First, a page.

Studying food security among students: a comparative case study between public and private universities in Quito-Ecuador

David Eche, María Hernández Herrera

Resumen


Introduction: food security (FS) has become a global concern. However, despite the implementation of international policies to promote it, very little is being done to understand the food security, health and nutrition issues in young populations at the university level.


Aim: to explore the state of food security among two different student populations from private and public universities in Quito, Ecuador.


Methods: this quantitative study includes students from most of the faculties. A total of 730 students were surveyed at the University of The Americas (private) and Central University of Ecuador (public), Quito, Ecuador.


Results: according to our results, there is a wide socioeconomic difference among households and students from both institutions; almost 50% of the all surveyed population are food insecure due to the increase of food prices, household food spending and economic restrictions. The results show that student’s populations with good food access are food insecure. But, also, food insecurity affects students from households with low income, to the point they have to skip at least a meal a week.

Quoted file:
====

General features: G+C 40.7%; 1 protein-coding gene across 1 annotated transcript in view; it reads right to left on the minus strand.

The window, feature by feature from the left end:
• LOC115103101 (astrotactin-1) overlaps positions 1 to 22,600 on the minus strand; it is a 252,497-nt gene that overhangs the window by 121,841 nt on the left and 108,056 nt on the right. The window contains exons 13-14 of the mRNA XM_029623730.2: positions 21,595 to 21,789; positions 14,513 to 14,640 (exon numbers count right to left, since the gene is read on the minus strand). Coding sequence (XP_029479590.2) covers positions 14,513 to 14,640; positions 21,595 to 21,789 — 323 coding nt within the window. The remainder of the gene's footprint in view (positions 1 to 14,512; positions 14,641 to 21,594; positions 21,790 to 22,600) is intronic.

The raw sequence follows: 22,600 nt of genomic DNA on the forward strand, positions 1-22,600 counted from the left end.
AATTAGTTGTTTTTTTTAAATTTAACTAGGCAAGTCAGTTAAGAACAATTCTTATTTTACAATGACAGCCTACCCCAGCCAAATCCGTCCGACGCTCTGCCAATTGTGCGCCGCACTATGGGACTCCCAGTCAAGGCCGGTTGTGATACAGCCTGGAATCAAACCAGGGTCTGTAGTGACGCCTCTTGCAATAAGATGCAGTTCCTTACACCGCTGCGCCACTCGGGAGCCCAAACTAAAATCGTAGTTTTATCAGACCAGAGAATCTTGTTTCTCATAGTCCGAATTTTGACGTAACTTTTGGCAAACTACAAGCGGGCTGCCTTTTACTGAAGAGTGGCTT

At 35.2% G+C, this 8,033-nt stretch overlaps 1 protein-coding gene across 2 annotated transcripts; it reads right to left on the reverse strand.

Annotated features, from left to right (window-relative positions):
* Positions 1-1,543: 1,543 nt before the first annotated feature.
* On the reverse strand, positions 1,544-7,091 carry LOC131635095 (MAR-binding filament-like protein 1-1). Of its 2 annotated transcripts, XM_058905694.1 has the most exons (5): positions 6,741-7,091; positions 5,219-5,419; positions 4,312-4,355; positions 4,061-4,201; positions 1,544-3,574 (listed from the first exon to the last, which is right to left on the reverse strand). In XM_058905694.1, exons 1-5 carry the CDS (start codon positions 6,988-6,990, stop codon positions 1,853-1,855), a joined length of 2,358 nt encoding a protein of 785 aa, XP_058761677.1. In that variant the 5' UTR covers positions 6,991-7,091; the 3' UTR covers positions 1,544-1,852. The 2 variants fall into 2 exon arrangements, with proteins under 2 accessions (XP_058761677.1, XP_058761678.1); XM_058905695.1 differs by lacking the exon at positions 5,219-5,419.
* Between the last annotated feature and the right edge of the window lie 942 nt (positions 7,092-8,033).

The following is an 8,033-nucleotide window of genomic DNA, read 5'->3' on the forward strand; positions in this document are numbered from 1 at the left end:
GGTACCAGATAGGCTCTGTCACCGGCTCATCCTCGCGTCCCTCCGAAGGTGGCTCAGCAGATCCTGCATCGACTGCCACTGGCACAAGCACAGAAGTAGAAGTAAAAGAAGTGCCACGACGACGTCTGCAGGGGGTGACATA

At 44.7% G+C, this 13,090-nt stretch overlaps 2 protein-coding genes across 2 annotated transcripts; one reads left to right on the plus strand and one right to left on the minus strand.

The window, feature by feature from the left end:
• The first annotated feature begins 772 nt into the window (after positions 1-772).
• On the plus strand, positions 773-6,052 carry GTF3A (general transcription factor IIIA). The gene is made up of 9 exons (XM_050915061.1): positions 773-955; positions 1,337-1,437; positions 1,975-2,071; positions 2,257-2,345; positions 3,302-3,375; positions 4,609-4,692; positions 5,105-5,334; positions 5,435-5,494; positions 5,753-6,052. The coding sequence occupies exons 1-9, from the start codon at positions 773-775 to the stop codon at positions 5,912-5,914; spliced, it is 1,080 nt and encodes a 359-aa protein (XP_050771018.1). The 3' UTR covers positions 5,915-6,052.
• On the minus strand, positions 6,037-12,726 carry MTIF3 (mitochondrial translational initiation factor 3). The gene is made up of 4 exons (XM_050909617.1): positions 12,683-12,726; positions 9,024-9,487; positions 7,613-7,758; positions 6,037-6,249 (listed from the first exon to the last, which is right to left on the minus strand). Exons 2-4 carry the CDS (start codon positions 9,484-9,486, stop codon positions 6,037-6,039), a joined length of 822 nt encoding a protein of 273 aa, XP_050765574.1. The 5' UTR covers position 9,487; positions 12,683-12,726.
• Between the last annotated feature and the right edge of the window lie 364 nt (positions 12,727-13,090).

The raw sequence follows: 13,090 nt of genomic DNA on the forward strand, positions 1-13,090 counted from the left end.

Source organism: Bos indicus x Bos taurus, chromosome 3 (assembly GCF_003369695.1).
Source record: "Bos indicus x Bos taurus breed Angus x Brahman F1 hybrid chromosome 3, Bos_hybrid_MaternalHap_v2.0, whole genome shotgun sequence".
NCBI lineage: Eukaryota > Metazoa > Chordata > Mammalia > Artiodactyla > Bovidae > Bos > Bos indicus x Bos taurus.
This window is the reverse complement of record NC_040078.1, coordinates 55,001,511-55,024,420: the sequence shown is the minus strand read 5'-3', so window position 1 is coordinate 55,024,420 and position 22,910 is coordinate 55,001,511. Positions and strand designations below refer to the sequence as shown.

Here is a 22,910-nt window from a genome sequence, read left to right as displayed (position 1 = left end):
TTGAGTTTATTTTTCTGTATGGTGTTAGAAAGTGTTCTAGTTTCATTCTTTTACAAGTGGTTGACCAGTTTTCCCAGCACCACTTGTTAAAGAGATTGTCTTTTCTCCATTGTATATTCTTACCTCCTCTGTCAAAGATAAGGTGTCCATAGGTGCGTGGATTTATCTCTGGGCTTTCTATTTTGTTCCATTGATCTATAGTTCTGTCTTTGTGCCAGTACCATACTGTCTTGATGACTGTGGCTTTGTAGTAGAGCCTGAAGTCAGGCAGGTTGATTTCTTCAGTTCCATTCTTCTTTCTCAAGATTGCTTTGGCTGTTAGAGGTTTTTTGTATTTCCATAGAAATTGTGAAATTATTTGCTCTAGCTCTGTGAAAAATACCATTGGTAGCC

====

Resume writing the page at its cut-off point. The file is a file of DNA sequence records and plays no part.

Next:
Conclusion: the findings here show that students from private universities are as food insecure as public university students, despite having better food access. Having good food access and food availability does not mean there is more food security among students.


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DOI: http://dx.doi.org/10.20960/nh.1919

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